Emotional responsivity in young children with Williams syndrome

Debbie J. Fidler, Susan L. Hepburn, David E. Most, Amy Philofsky, Sally J Rogers

Research output: Contribution to journalArticlepeer-review

44 Scopus citations

Abstract

The hypothesis that young children with Williams syndrome show higher rates of emotional responsivity relative to other children with developmental disabilities was explored. Performance of 23 young children with Williams syndrome and 30 MA-matched children with developmental disabilities of nonspecific etiologies was compared on an adaptation of Repacholi and Gopnik's (1997) "Yummy-Yucky" task. Results show that children with Williams syndrome were more likely to mimic and/or imitate facial affect and vocalizations than children in the mixed comparison group. Yet, this increased emotional responsivity did not substantially improve decision-making based on the affective display; children with Williams syndrome were more likely to attempt to convince the experimenter that the disliked food was likable. Implications of a social profile that includes enhanced emotional responsivity paired with impaired perspective taking are discussed.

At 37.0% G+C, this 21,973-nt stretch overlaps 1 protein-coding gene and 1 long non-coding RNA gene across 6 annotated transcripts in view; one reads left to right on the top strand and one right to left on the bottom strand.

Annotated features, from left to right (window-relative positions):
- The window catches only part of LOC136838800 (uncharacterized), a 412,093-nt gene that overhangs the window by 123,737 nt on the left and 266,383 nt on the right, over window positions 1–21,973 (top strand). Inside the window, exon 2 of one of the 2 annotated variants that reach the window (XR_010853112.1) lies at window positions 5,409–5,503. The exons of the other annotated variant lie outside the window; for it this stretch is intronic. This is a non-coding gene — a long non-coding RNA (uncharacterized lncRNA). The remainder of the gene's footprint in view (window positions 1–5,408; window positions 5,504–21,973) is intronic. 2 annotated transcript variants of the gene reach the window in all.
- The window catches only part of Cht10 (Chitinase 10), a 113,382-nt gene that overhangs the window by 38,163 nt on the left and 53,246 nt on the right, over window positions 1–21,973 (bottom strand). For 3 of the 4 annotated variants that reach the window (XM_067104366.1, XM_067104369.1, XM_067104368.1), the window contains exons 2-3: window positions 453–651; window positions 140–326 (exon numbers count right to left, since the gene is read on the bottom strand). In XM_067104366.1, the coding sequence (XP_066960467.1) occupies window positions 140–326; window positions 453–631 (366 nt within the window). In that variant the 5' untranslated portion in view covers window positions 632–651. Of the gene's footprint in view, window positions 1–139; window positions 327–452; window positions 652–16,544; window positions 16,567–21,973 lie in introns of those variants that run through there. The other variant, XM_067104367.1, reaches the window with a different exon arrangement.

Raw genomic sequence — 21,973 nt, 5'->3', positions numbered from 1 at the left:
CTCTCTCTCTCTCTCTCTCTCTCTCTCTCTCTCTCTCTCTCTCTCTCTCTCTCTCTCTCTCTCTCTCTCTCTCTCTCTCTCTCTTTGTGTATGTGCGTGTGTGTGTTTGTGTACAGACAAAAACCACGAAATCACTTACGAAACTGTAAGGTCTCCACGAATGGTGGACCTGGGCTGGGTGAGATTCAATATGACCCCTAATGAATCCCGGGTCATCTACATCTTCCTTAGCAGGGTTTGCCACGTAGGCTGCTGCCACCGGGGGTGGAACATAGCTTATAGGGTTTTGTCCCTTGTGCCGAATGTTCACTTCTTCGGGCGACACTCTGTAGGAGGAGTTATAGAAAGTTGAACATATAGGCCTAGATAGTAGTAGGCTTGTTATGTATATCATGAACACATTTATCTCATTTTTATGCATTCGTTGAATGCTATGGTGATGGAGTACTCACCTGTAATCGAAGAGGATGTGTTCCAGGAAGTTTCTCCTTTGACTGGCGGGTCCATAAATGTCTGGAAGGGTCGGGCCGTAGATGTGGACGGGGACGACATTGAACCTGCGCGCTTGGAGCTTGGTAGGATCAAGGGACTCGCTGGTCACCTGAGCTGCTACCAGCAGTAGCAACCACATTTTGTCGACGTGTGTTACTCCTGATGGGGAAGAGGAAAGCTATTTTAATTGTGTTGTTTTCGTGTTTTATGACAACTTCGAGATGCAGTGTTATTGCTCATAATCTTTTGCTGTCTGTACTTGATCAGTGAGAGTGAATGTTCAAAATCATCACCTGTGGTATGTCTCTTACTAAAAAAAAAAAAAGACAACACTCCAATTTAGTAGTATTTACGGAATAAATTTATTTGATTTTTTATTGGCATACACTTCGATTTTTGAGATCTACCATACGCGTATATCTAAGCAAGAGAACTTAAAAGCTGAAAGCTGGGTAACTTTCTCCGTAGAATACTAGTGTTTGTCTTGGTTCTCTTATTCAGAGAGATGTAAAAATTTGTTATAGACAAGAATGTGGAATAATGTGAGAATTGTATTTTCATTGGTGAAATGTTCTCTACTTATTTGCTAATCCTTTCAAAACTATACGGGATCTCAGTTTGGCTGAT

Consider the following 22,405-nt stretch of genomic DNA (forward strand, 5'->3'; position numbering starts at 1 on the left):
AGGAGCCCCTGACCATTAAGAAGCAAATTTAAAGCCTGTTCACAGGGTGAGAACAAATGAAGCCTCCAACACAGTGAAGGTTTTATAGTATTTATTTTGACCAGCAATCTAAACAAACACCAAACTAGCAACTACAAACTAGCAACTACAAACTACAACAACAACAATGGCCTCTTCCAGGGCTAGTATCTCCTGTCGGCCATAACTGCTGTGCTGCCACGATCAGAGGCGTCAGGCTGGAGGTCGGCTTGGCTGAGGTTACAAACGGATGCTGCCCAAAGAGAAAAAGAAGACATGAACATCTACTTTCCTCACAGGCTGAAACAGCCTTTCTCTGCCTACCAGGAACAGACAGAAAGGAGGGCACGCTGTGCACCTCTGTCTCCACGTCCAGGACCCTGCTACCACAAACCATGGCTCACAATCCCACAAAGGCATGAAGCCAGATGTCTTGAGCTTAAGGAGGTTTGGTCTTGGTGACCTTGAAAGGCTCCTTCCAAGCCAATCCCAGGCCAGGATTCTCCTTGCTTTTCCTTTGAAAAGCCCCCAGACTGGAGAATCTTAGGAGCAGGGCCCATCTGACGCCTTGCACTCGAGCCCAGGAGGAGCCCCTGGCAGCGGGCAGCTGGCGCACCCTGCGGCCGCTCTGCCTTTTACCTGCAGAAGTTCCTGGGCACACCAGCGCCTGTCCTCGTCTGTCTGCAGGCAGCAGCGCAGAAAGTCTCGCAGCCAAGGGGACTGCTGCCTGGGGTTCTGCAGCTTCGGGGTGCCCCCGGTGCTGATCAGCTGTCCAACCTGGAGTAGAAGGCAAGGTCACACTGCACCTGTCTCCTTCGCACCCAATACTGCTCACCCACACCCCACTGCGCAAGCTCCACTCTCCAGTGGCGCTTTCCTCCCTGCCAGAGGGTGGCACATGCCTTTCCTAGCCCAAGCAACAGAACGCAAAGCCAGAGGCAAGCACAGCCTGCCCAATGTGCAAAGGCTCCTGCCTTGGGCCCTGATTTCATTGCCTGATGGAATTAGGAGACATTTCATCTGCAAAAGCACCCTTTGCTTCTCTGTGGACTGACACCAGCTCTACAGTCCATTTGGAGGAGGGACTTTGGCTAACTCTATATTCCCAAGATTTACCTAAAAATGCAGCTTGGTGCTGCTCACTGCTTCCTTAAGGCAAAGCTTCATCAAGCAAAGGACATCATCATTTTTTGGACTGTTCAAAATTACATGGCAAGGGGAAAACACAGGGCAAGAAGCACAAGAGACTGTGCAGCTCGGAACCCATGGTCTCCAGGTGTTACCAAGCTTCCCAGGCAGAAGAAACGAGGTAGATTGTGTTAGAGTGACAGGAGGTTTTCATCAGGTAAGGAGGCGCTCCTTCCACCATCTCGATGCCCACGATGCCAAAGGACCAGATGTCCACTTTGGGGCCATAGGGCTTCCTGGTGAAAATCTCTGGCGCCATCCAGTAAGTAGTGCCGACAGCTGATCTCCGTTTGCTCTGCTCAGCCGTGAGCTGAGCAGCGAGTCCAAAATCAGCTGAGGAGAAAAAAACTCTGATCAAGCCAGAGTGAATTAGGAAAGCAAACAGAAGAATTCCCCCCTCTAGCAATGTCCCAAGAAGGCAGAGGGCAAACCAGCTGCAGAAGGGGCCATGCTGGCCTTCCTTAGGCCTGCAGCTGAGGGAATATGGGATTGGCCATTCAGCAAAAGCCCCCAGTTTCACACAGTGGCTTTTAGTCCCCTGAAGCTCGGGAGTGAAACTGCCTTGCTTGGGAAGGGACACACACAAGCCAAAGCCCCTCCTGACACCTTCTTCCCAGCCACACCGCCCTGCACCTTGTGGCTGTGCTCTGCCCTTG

Original languageEnglish (US)
Pages (from-to)194-206
Number of pages13
JournalAmerican Journal on Mental Retardation
Volume112
Issue number3
DOIs
StatePublished - May 2007

ASJC Scopus subject areas

  • Rehabilitation
  • Health Professions(all)
  • Education

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